UFCW Local Unions Call on Regulators to Oppose Devastating Kroger-Albertsons Merger
Workers Highlighted Negative Impacts of Mega-Merger of Two Largest Standalone Grocers Ahead of Senate Judiciary Subcommittee Hearing
Washington, DC – Local United Food and Commercial Workers (UFCW) Unions – representing 100,000 Kroger and Albertsons workers in twelve states and the District of Columbia – came together today in Washington, D.C. to demand regulators halt the proposed merger between the country’s two largest grocery chains. The workers detailed the devastating impacts that will befall workers, suppliers such as farmers and ranchers, and consumers if the merger is approved by the Federal Trade Commission (FTC).
“Essential grocery workers have strongly opposed this proposed merger from day one because we knew it would cause stores to close, jobs to be lost, and prices to go up,” said Faye Guenther, President of UFCW Local 3000. “It’s clear after this hearing that Kroger and Albertsons have no plan on how to run this proposed mega-company and are just saying whatever they can to get it approved by the FTC without regard for the working families they employ and serve. We’re glad Senator Amy Klobuchar (D-MN) and Senator Mike Lee (R-UT) convened this hearing to really dig into the impacts of the merger on our communities and hold the CEOs accountable for workers’ livelihoods.”
Frontline essential workers spoke out before a hearing by the Senate Judiciary Subcommittee on Competition Policy, Antitrust, and Consumer Rights, where Senators scrutinized Kroger and Albertsons CEOs about the merger.
Local UFCW grocery members shared the following:
“In a few months, Haggen shut down. Thousands of my coworkers and I lost our jobs. I had to juggle two jobs: cleaning houses and waitressing to be able to pay my bills and feed my family,” said Lugretzia Berg, a UFCW 770 member and a Vons (Albertsons) Front End Supervisor from Camarillo, California whose store closed as part of the 2014 Albertsons-Vons merger. “We were all put on a waiting list to get our jobs back at Vons. We had to reapply for a new position. My coworkers were unemployed for a year or more and some never got their jobs back. Others came back at a lower wage rate and have never been able to recover the standard of living they had before that merger. We don’t want to go through the same devastating experience again.”
“I’m scared of what this merger will mean for me as a worker, and what happens to my job when hundreds and hundreds of local grocery stores are closed,” said Andres Becerril, a Front End Supervisor at King Soopers (Kroger) for 12 years and member of UFCW Local 7. “But this is not just about me. The merger would create a ripple effect for potentially tens of thousands of grocery employees and their families: lost wages, lost benefits like hard earned pension plans, lost healthcare coverage, and higher grocery prices. Our local suppliers, farmers and ranchers, who create jobs in Colorado and Wyoming, will also be hurt as this new mega company will control shelf prices with no competition. we call on the FTC to hear our concerns and stop the merger.”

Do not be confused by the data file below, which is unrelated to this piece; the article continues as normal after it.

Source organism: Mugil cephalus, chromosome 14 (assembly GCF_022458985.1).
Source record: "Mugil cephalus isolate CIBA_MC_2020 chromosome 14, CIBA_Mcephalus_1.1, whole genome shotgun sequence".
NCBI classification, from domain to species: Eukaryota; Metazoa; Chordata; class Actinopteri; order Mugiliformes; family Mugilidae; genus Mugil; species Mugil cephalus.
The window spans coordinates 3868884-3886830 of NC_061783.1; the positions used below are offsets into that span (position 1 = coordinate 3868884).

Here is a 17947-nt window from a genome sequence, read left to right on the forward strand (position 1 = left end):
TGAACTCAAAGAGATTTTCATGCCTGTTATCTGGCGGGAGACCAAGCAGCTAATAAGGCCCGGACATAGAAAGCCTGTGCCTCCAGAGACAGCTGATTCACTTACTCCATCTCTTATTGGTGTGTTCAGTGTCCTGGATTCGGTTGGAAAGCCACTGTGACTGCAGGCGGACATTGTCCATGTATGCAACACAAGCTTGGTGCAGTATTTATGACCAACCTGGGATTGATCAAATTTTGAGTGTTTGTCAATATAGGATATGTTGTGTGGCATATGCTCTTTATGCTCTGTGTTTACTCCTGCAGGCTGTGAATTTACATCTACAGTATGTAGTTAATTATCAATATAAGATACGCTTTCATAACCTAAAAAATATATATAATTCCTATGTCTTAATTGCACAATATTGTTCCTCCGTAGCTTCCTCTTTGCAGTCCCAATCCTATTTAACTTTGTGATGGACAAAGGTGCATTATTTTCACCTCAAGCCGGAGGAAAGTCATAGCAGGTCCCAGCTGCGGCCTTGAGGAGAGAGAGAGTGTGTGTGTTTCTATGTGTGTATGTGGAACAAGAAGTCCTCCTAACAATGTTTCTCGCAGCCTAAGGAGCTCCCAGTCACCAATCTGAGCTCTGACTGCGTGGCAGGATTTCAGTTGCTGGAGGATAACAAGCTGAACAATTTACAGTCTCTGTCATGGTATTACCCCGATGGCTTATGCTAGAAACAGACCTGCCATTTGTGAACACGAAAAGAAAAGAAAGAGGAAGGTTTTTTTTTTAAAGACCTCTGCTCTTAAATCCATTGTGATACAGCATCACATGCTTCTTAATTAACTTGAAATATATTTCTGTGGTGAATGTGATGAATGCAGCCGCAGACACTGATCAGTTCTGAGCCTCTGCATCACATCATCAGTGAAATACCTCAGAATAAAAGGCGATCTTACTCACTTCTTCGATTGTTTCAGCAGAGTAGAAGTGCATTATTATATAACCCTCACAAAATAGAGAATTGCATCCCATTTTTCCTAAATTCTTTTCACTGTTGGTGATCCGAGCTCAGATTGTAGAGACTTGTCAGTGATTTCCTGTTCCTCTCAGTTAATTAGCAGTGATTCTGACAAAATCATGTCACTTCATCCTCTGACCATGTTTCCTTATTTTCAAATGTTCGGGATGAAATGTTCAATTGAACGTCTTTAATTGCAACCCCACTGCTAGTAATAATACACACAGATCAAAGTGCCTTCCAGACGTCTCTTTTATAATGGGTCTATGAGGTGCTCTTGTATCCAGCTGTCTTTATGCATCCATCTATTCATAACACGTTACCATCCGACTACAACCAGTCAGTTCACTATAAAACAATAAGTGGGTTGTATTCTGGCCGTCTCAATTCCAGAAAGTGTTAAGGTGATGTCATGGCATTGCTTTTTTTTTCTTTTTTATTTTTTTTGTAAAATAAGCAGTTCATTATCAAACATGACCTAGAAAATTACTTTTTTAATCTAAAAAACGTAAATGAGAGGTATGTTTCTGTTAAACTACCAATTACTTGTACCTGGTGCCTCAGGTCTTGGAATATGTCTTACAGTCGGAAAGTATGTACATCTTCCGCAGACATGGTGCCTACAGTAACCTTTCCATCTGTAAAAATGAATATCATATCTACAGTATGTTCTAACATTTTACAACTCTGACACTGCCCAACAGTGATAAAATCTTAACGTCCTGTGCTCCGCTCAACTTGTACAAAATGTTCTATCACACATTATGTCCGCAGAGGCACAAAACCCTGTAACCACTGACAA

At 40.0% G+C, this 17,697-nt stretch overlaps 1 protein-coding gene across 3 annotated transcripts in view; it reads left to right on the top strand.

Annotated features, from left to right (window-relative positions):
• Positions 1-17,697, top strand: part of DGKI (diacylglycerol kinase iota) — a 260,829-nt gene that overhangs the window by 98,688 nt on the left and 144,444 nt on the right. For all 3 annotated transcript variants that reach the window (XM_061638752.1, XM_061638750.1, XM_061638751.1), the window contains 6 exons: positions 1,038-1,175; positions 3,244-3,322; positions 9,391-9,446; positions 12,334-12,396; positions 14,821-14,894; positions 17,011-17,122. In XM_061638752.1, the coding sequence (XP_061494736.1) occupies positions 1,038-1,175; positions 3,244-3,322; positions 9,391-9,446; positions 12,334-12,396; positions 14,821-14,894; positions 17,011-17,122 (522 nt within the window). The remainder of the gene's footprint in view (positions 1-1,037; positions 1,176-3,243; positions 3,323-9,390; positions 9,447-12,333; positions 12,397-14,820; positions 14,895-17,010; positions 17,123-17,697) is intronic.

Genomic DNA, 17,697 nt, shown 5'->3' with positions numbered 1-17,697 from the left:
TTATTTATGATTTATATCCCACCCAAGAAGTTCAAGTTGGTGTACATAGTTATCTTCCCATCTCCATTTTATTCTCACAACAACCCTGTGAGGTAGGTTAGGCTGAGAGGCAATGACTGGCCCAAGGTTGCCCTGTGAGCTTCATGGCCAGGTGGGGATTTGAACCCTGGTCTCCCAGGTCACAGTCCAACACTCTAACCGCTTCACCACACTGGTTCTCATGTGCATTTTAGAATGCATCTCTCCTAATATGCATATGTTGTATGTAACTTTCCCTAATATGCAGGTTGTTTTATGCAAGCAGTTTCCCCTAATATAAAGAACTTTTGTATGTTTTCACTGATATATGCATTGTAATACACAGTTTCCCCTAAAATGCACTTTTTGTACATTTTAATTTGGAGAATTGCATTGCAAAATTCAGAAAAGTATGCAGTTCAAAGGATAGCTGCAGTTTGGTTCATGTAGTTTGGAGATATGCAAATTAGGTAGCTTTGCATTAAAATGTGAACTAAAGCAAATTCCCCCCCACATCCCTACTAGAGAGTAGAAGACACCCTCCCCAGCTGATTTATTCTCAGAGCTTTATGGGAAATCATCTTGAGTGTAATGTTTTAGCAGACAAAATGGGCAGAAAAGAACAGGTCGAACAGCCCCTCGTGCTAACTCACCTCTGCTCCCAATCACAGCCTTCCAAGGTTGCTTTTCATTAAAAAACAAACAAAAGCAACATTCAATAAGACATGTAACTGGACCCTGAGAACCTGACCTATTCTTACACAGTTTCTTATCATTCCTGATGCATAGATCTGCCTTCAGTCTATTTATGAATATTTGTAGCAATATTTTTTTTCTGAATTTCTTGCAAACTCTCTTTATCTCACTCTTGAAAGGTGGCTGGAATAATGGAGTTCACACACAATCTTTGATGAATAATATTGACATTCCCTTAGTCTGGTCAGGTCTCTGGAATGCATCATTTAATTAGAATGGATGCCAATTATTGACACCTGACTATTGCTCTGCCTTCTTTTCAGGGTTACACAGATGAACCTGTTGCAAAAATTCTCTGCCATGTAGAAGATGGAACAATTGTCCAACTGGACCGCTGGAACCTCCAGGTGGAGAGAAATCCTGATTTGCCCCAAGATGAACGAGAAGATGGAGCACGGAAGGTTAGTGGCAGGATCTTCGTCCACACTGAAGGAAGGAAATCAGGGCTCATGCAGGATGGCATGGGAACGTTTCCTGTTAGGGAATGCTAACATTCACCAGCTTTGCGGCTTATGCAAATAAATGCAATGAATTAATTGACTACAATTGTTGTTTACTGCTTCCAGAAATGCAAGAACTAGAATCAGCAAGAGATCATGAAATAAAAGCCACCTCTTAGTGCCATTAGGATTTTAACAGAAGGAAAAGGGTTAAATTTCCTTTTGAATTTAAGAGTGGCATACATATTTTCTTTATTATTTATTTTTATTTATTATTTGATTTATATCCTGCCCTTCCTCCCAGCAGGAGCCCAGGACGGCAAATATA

“This merger is based on pure greed;I want the executives and Wall Street bankers who cooked it up to know how devastating it will be for both workers and customers,” said Judy Wood, a cake decorator at Albertsons for 34 years and a member of UFCW Local 324. “The stores are going to raise prices without consequence because they won’t face competition. Kroger will close down stores that are too close to one another, putting customers out of options and workers out of jobs. It’s estimated over 5700 workers could lose their jobs just in Southern California. So we need to do everything we can to fight this merger.”
“Over the last three years, we have lived through the COVID experience and me and co-workers have served our community and served our employers and provided essential services in a time of crisis. We have all helped make our stores run,” said Naomi Oligario, a Front end Checker at Safeway (Albertsons) for 37 years and a member of UFCW Local 3000. “We are all concerned with this proposed merger and the $4 Billion giveaway to rich shareholders instead of investing in us – the workers who helped make the profits. We need safer stores, our customers need lower prices, we need more competition – not less.”
“These private equity guys are not from the grocery industry. They have never worked in one of our stores. They do not know or care about our business – all they care about is making money for themselves,” said Jane St. Louis, a Front End Associate at Safeway (Albertsons) and a member of UFCW 400. “And now, they are trying to give themselves a $4 billion payday before this merger is even reviewed by the FTC. What does my future hold working for a company without any money? How will Safeway keep its promise to fund our pension? You can see why workers like me are worried.”